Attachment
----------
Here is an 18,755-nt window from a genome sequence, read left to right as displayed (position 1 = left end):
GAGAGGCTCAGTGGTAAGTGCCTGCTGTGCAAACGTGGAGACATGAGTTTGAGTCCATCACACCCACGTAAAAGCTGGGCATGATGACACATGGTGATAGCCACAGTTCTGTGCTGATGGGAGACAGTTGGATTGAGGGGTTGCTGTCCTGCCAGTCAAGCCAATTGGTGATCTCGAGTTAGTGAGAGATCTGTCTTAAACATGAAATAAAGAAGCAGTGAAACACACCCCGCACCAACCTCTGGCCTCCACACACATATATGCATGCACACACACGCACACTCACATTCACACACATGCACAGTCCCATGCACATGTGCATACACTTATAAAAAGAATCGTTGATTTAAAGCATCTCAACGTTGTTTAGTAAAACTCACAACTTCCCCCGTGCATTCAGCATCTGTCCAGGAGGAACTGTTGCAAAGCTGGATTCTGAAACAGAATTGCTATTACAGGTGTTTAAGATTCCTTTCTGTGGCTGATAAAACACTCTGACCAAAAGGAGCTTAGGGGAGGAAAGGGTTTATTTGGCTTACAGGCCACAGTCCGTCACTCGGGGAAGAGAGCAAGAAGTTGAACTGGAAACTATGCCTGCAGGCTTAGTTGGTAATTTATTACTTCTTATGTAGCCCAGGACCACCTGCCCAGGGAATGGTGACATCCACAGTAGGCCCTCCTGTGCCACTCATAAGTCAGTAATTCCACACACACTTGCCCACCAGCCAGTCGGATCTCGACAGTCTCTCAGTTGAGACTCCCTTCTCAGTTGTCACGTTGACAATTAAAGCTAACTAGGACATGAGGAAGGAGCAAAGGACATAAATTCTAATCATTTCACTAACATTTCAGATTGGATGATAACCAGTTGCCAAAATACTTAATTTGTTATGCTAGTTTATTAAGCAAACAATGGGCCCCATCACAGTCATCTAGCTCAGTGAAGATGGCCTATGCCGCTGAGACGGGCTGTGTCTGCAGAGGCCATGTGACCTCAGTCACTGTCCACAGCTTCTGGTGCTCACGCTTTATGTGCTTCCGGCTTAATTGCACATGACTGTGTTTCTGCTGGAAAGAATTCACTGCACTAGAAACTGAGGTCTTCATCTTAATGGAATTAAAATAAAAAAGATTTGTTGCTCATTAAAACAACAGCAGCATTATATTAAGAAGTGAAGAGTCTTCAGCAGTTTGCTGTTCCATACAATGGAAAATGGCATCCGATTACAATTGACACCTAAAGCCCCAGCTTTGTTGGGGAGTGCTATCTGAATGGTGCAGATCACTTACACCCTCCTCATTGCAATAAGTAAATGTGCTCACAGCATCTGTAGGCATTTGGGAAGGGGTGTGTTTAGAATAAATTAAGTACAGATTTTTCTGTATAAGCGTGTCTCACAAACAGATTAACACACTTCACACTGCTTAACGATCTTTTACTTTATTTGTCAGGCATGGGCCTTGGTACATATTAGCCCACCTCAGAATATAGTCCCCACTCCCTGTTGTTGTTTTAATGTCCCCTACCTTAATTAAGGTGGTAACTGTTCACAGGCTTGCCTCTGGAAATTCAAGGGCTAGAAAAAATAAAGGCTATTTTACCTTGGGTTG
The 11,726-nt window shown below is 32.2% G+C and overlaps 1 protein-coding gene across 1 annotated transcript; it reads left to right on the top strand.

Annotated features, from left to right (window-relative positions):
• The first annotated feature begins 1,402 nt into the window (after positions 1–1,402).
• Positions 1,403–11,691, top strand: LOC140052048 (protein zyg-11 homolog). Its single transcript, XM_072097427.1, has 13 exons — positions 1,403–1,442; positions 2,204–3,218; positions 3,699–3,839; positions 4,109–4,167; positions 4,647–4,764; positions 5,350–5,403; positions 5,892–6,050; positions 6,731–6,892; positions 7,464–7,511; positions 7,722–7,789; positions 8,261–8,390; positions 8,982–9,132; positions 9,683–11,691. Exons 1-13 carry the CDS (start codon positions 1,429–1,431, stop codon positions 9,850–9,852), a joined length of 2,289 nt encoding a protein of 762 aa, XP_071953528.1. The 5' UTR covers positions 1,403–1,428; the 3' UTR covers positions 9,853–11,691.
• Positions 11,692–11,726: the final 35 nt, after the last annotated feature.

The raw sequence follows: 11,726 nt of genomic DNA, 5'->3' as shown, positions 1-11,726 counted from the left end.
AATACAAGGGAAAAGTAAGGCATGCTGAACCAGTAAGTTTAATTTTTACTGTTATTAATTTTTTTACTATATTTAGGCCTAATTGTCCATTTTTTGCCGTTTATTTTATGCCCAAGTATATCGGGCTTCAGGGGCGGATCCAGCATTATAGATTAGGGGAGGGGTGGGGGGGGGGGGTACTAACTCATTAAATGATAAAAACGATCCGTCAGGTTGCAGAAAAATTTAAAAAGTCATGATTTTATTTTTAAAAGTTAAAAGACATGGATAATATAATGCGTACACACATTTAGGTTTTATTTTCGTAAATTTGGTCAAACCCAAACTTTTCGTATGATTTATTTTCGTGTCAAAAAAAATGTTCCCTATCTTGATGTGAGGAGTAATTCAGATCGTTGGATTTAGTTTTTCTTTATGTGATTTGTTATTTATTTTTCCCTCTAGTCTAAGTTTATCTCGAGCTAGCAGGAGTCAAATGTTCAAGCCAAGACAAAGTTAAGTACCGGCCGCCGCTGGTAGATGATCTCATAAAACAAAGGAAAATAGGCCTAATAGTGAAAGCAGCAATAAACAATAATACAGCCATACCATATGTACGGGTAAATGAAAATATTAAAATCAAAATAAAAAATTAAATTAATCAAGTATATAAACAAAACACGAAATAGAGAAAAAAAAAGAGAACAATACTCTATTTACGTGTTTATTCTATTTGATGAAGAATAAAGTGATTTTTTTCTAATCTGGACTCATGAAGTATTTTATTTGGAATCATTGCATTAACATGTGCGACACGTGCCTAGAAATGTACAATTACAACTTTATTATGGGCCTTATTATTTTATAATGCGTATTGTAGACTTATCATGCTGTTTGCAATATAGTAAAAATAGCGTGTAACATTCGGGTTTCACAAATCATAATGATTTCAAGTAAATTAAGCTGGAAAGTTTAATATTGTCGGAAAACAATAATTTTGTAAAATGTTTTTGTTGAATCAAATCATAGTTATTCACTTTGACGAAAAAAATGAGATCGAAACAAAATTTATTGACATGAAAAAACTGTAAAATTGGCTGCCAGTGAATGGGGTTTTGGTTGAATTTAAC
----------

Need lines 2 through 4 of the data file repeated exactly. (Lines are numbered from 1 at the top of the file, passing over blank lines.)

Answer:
GAGAGGCTCAGTGGTAAGTGCCTGCTGTGCAAACGTGGAGACATGAGTTTGAGTCCATCACACCCACGTAAAAGCTGGGCATGATGACACATGGTGATAGCCACAGTTCTGTGCTGATGGGAGACAGTTGGATTGAGGGGTTGCTGTCCTGCCAGTCAAGCCAATTGGTGATCTCGAGTTAGTGAGAGATCTGTCTTAAACATGAAATAAAGAAGCAGTGAAACACACCCCGCACCAACCTCTGGCCTCCACACACATATATGCATGCACACACACGCACACTCACATTCACACACATGCACAGTCCCATGCACATGTGCATACACTTATAAAAAGAATCGTTGATTTAAAGCATCTCAACGTTGTTTAGTAAAACTCACAACTTCCCCCGTGCATTCAGCATCTGTCCAGGAGGAACTGTTGCAAAGCTGGATTCTGAAACAGAATTGCTATTACAGGTGTTTAAGATTCCTTTCTGTGGCTGATAAAACACTCTGACCAAAAGGAGCTTAGGGGAGGAAAGGGTTTATTTGGCTTACAGGCCACAGTCCGTCACTCGGGGAAGAGAGCAAGAAGTTGAACTGGAAACTATGCCTGCAGGCTTAGTTGGTAATTTATTACTTCTTATGTAGCCCAGGACCACCTGCCCAGGGAATGGTGACATCCACAGTAGGCCCTCCTGTGCCACTCATAAGTCAGTAATTCCACACACACTTGCCCACCAGCCAGTCGGATCTCGACAGTCTCTCAGTTGAGACTCCCTTCTCAGTTGTCACGTTGACAATTAAAGCTAACTAGGACATGAGGAAGGAGCAAAGGACATAAATTCTAATCATTTCACTAACATTTCAGATTGGATGATAACCAGTTGCCAAAATACTTAATTTGTTATGCTAGTTTATTAAGCAAACAATGGGCCCCATCACAGTCATCTAGCTCAGTGAAGATGGCCTATGCCGCTGAGACGGGCTGTGTCTGCAGAGGCCATGTGACCTCAGTCACTGTCCACAGCTTCTGGTGCTCACGCTTTATGTGCTTCCGGCTTAATTGCACATGACTGTGTTTCTGCTGGAAAGAATTCACTGCACTAGAAACTGAGGTCTTCATCTTAATGGAATTAAAATAAAAAAGATTTGTTGCTCATTAAAACAACAGCAGCATTATATTAAGAAGTGAAGAGTCTTCAGCAGTTTGCTGTTCCATACAATGGAAAATGGCATCCGATTACAATTGACACCTAAAGCCCCAGCTTTGTTGGGGAGTGCTATCTGAATGGTGCAGATCACTTACACCCTCCTCATTGCAATAAGTAAATGTGCTCACAGCATCTGTAGGCATTTGGGAAGGGGTGTGTTTAGAATAAATTAAGTACAGATTTTTCTGTATAAGCGTGTCTCACAAACAGATTAACACACTTCACACTGCTTAACGATCTTTTACTTTATTTGTCAGGCATGGGCCTTGGTACATATTAGCCCACCTCAGAATATAGTCCCCACTCCCTGTTGTTGTTTTAATGTCCCCTACCTTAATTAAGGTGGTAACTGTTCACAGGCTTGCCTCTGGAAATTCAAGGGCTAGAAAAAATAAAGGCTATTTTACCTTGGGTTG
The 11,726-nt window shown below is 32.2% G+C and overlaps 1 protein-coding gene across 1 annotated transcript; it reads left to right on the top strand.

Annotated features, from left to right (window-relative positions):